The most common flours used for the Chicago deep-dish style are all-purpose flour and bread flour. I don't recall ever seeing a Chicago deep-dish dough recipe calling for high-gluten flour. Even among bread flours, there is one that is considered to be the most authentic. It is the Hecker's flour, also called Ceresota in some markets. The Hecker's/Ceresota flour has a protein content of about 12.5%, which apparently makes it ideal for the Chicago deep-dish style. Its popularity may also stem from the fact that the Hecker's flour is a midwest flour that is readily available in the Chicago area. The traditional South Side Chicago style pizzas appear to use either all-purpose flour or possibly bread flour. Generally, the pizza places that offer both Chicago styles use the same flour and dough for both styles.

I would say that the most popular flour for the cracker style is bread flour or high-gluten flour. All-purpose flour can also be used but in my experience the top and bottom crusts, and especially the bottom crust, is not quite dark enough to suit my preference. However, you will find cracker-style dough recipes on the forum calling for all-purpose flour.

Neapolitan style doughs, specifically, those that are authentic Neapolitan doughs and intended to be baked in very high temperature ovens, as is done in Naples, use the Italian 00 flour. That flour is best adapted to very high temperature ovens. It does not perform with anything approaching the authentic Neapolitan style when used to make doughs to be baked in a standard home oven. If 00 flours cannot be found for any reason, flour blends attempting to simulate 00 flours can be used, as mentioned above, but they will not be authentic.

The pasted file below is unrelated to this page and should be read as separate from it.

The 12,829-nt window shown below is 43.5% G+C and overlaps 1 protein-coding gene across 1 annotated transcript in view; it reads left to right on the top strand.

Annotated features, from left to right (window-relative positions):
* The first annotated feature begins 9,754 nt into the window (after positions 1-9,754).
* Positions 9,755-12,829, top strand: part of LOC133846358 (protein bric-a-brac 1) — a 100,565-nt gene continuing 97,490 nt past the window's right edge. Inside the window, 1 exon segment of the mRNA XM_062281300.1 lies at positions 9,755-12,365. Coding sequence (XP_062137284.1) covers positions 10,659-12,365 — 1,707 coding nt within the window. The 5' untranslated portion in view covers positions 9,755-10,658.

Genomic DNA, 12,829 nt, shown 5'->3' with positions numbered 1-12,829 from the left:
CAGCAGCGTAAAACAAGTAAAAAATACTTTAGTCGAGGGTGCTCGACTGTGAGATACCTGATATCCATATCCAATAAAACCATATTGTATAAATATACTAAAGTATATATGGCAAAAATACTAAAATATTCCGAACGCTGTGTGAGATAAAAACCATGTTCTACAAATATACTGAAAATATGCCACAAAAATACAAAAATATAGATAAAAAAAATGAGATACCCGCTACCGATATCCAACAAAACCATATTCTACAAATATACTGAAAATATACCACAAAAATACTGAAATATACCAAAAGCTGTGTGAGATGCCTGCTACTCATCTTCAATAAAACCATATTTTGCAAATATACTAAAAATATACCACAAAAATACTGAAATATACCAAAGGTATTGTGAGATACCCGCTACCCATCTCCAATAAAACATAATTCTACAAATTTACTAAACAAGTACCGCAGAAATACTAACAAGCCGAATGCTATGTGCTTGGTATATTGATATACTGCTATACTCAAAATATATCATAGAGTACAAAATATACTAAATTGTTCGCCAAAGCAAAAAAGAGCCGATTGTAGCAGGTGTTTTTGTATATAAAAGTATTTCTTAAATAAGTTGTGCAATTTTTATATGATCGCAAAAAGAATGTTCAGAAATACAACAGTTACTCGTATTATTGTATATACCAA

You will sometimes see combinations of the Caputo 00 flours with other flours to produce what one might call a "hybrid" flour. One well known example is Dom Demarco's use at Di Fara's of a 75/25% blend, by volume, of Caputo 00 Pizzeria flour and high-gluten flour (quite possibly the All Trumps high-gluten flour). In his case, he uses an old gas-fired oven (Bakers Pride) that operates at higher temperatures than most commercial gas-fired ovens.